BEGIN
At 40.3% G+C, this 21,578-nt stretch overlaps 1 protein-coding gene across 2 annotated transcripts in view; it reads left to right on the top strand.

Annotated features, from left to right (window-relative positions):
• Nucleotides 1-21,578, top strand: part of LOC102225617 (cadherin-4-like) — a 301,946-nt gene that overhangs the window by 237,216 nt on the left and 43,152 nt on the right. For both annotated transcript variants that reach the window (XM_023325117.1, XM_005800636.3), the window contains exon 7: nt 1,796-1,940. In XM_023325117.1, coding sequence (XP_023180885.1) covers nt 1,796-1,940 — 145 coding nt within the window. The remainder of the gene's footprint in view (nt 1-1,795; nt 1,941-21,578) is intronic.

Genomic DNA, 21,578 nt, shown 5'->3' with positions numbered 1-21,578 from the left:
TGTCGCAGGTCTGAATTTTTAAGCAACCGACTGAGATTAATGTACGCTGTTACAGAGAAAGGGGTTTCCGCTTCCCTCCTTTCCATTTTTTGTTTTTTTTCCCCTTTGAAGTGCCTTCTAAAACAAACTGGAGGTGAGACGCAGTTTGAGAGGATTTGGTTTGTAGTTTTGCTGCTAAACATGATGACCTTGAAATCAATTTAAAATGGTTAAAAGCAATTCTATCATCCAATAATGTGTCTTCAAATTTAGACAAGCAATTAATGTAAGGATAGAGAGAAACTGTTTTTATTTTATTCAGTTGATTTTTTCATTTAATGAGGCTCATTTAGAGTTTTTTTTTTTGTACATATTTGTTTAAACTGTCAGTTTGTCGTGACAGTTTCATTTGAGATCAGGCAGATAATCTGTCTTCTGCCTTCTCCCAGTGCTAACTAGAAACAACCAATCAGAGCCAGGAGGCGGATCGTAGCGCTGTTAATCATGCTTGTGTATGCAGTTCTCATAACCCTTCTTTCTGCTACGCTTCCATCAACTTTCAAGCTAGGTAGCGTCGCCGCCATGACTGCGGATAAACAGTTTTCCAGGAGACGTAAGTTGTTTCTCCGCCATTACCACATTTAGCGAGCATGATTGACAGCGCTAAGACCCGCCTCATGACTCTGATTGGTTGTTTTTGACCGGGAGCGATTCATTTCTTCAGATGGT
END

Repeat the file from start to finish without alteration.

At 40.3% G+C, this 21,578-nt stretch overlaps 1 protein-coding gene across 2 annotated transcripts in view; it reads left to right on the top strand.

Annotated features, from left to right (window-relative positions):
• Nucleotides 1-21,578, top strand: part of LOC102225617 (cadherin-4-like) — a 301,946-nt gene that overhangs the window by 237,216 nt on the left and 43,152 nt on the right. For both annotated transcript variants that reach the window (XM_023325117.1, XM_005800636.3), the window contains exon 7: nt 1,796-1,940. In XM_023325117.1, coding sequence (XP_023180885.1) covers nt 1,796-1,940 — 145 coding nt within the window. The remainder of the gene's footprint in view (nt 1-1,795; nt 1,941-21,578) is intronic.

Genomic DNA, 21,578 nt, shown 5'->3' with positions numbered 1-21,578 from the left:
TGTCGCAGGTCTGAATTTTTAAGCAACCGACTGAGATTAATGTACGCTGTTACAGAGAAAGGGGTTTCCGCTTCCCTCCTTTCCATTTTTTGTTTTTTTTCCCCTTTGAAGTGCCTTCTAAAACAAACTGGAGGTGAGACGCAGTTTGAGAGGATTTGGTTTGTAGTTTTGCTGCTAAACATGATGACCTTGAAATCAATTTAAAATGGTTAAAAGCAATTCTATCATCCAATAATGTGTCTTCAAATTTAGACAAGCAATTAATGTAAGGATAGAGAGAAACTGTTTTTATTTTATTCAGTTGATTTTTTCATTTAATGAGGCTCATTTAGAGTTTTTTTTTTTGTACATATTTGTTTAAACTGTCAGTTTGTCGTGACAGTTTCATTTGAGATCAGGCAGATAATCTGTCTTCTGCCTTCTCCCAGTGCTAACTAGAAACAACCAATCAGAGCCAGGAGGCGGATCGTAGCGCTGTTAATCATGCTTGTGTATGCAGTTCTCATAACCCTTCTTTCTGCTACGCTTCCATCAACTTTCAAGCTAGGTAGCGTCGCCGCCATGACTGCGGATAAACAGTTTTCCAGGAGACGTAAGTTGTTTCTCCGCCATTACCACATTTAGCGAGCATGATTGACAGCGCTAAGACCCGCCTCATGACTCTGATTGGTTGTTTTTGACCGGGAGCGATTCATTTCTTCAGATGGT